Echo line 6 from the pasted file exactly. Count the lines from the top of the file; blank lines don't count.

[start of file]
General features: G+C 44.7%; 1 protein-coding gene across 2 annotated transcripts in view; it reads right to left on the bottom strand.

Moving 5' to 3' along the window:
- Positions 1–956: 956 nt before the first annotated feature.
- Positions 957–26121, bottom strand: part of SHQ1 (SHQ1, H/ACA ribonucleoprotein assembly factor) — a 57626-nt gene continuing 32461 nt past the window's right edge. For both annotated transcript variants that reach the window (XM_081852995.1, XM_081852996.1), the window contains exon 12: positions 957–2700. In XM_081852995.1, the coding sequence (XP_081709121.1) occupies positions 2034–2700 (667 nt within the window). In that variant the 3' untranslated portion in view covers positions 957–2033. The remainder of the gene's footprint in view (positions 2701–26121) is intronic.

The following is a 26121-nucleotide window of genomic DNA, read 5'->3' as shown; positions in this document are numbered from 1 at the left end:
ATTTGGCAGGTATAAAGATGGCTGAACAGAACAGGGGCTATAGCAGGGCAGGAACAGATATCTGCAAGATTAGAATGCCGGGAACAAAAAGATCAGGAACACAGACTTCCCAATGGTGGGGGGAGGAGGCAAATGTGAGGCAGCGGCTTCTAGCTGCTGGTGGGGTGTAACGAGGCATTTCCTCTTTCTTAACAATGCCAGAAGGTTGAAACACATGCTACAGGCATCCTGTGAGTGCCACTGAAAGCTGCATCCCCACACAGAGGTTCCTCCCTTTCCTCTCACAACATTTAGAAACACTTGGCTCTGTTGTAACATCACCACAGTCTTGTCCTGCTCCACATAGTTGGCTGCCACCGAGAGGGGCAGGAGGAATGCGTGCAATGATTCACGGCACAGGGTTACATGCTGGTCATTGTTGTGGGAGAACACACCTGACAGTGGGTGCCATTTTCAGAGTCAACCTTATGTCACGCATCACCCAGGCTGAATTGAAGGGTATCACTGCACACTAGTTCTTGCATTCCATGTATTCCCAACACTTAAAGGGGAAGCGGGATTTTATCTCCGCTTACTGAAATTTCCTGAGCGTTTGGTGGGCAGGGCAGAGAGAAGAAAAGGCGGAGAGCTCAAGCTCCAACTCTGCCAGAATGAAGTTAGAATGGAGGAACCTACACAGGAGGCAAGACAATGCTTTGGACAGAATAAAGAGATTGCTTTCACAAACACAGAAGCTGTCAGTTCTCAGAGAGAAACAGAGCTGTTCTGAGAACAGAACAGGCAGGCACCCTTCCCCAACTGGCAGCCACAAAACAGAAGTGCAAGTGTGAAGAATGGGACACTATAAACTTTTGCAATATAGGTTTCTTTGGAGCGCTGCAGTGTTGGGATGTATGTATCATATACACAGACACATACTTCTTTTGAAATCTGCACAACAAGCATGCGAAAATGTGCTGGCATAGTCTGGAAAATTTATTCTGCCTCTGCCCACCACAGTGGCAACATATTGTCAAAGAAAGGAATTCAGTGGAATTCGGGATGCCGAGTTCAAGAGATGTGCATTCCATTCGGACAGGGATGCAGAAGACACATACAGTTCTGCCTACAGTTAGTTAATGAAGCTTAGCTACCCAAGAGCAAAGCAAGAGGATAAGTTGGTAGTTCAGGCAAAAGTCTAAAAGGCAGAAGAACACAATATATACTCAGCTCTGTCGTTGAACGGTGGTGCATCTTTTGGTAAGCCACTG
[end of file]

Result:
ATTTGGCAGGTATAAAGATGGCTGAACAGAACAGGGGCTATAGCAGGGCAGGAACAGATATCTGCAAGATTAGAATGCCGGGAACAAAAAGATCAGGAACACAGACTTCCCAATGGTGGGGGGAGGAGGCAAATGTGAGGCAGCGGCTTCTAGCTGCTGGTGGGGTGTAACGAGGCATTTCCTCTTTCTTAACAATGCCAGAAGGTTGAAACACATGCTACAGGCATCCTGTGAGTGCCACTGAAAGCTGCATCCCCACACAGAGGTTCCTCCCTTTCCTCTCACAACATTTAGAAACACTTGGCTCTGTTGTAACATCACCACAGTCTTGTCCTGCTCCACATAGTTGGCTGCCACCGAGAGGGGCAGGAGGAATGCGTGCAATGATTCACGGCACAGGGTTACATGCTGGTCATTGTTGTGGGAGAACACACCTGACAGTGGGTGCCATTTTCAGAGTCAACCTTATGTCACGCATCACCCAGGCTGAATTGAAGGGTATCACTGCACACTAGTTCTTGCATTCCATGTATTCCCAACACTTAAAGGGGAAGCGGGATTTTATCTCCGCTTACTGAAATTTCCTGAGCGTTTGGTGGGCAGGGCAGAGAGAAGAAAAGGCGGAGAGCTCAAGCTCCAACTCTGCCAGAATGAAGTTAGAATGGAGGAACCTACACAGGAGGCAAGACAATGCTTTGGACAGAATAAAGAGATTGCTTTCACAAACACAGAAGCTGTCAGTTCTCAGAGAGAAACAGAGCTGTTCTGAGAACAGAACAGGCAGGCACCCTTCCCCAACTGGCAGCCACAAAACAGAAGTGCAAGTGTGAAGAATGGGACACTATAAACTTTTGCAATATAGGTTTCTTTGGAGCGCTGCAGTGTTGGGATGTATGTATCATATACACAGACACATACTTCTTTTGAAATCTGCACAACAAGCATGCGAAAATGTGCTGGCATAGTCTGGAAAATTTATTCTGCCTCTGCCCACCACAGTGGCAACATATTGTCAAAGAAAGGAATTCAGTGGAATTCGGGATGCCGAGTTCAAGAGATGTGCATTCCATTCGGACAGGGATGCAGAAGACACATACAGTTCTGCCTACAGTTAGTTAATGAAGCTTAGCTACCCAAGAGCAAAGCAAGAGGATAAGTTGGTAGTTCAGGCAAAAGTCTAAAAGGCAGAAGAACACAATATATACTCAGCTCTGTCGTTGAACGGTGGTGCATCTTTTGGTAAGCCACTG